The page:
If you respect competence, you will enjoy developing it in yourself - hard work and dedication will become a kind of intense game, and not a routine. That attitude is vital to becoming a hacker.

Style matters

Again, to be a hacker, you must develop the hacker mindset. There are some things you can do when you are without a computer that can help you. These things are not a substitute for the activity of hacking (nothing is) but many hackers do them, and feel that in some primitive way they connect with the essence of hacking activity.

  • Learn to write correctly in your language. Despite the stereotype that programmers cannot write, a surprising number of hackers (including the best ones I know) are competent writers.
  • Read science fiction. Go to science fiction meetings (it’s a good way to meet hackers and proto-hackers).
  • Study Zen, and/or practice martial arts. (Mental discipline is similar in both cases.)
  • Develop an analytical ear for music. Learn to appreciate peculiar classes of music. Learn to correctly play a musical instrument, or sing.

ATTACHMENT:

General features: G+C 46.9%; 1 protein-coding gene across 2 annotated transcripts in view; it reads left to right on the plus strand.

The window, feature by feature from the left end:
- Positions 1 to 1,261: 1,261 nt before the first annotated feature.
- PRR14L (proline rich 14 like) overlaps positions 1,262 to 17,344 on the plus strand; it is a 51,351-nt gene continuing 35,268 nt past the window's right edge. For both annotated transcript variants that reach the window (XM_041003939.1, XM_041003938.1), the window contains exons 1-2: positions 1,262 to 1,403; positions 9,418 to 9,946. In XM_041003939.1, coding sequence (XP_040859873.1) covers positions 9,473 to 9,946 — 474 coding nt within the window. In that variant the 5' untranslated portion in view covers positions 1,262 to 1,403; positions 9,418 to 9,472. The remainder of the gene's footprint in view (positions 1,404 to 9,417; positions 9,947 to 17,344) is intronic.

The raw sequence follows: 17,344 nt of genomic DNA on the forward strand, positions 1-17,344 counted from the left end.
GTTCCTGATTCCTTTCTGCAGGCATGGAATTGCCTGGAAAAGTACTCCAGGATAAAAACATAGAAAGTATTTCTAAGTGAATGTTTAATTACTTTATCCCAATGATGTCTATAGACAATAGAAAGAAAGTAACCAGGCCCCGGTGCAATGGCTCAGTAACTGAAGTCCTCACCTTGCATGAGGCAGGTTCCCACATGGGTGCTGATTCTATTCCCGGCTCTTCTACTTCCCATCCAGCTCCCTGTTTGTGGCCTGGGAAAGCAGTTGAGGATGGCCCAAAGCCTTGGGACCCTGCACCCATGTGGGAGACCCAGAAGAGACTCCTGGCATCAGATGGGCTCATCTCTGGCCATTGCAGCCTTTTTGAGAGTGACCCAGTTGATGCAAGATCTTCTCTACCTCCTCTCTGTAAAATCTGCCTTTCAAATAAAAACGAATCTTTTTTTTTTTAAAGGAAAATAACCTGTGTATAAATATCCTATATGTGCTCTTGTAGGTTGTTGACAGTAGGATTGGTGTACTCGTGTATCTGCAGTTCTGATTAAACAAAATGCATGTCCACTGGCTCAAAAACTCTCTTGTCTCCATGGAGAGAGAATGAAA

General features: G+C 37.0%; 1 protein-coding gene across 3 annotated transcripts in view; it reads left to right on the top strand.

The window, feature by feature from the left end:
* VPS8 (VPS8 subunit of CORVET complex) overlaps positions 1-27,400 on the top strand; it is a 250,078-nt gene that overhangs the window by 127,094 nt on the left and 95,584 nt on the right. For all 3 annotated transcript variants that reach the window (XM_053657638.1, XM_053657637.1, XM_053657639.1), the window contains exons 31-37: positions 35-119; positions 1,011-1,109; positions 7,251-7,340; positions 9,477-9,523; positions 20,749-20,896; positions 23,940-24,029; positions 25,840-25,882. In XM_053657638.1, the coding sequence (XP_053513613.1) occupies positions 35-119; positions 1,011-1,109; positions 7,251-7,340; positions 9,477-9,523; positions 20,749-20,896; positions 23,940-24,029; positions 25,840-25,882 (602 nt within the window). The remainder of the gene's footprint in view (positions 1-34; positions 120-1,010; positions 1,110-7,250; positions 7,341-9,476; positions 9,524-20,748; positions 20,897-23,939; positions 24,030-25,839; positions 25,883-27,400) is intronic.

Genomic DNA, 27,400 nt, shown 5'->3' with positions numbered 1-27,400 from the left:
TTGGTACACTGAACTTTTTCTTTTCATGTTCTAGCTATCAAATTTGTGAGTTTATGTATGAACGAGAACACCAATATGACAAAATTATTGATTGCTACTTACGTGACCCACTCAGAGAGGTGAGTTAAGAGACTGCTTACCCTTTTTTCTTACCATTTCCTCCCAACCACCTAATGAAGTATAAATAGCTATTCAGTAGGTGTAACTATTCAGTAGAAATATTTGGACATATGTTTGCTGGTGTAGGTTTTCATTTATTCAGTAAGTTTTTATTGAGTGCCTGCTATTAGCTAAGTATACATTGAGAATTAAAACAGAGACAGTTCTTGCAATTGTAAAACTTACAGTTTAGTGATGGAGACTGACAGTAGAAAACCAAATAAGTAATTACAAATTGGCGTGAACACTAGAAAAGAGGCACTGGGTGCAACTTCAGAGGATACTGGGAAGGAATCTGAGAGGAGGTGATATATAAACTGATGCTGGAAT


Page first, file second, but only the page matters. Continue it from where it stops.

• Develop a penchant for double meanings and puns.

The more of these things you have done, the more likely you are to possess natural hacker material. Why these particular things and not others is something that is not entirely clear, but they are all connected with a mix of your left and right brain skills, which seems to be an important thing; hackers are able to reason logically as well as take steps outside the apparent logic of a problem at any given moment.

Work as intensely as you play and play as intensely as you work. For true hackers, the difference between “game,” “work,” “science,” and “art” tends to disappear, or blend into a high level of creativity.

Also, do not be satisfied with having a narrow range of skills. Although most hackers describe themselves as programmers, they are usually more than competent in various activities - system administration, web design, and hardware troubleshooting are common -

A hacker who, on the one hand, is a system administrator, is also skilled in script programming and web design. Hackers do not do things by halves; if they get fully into a subject, they tend to be very good at it.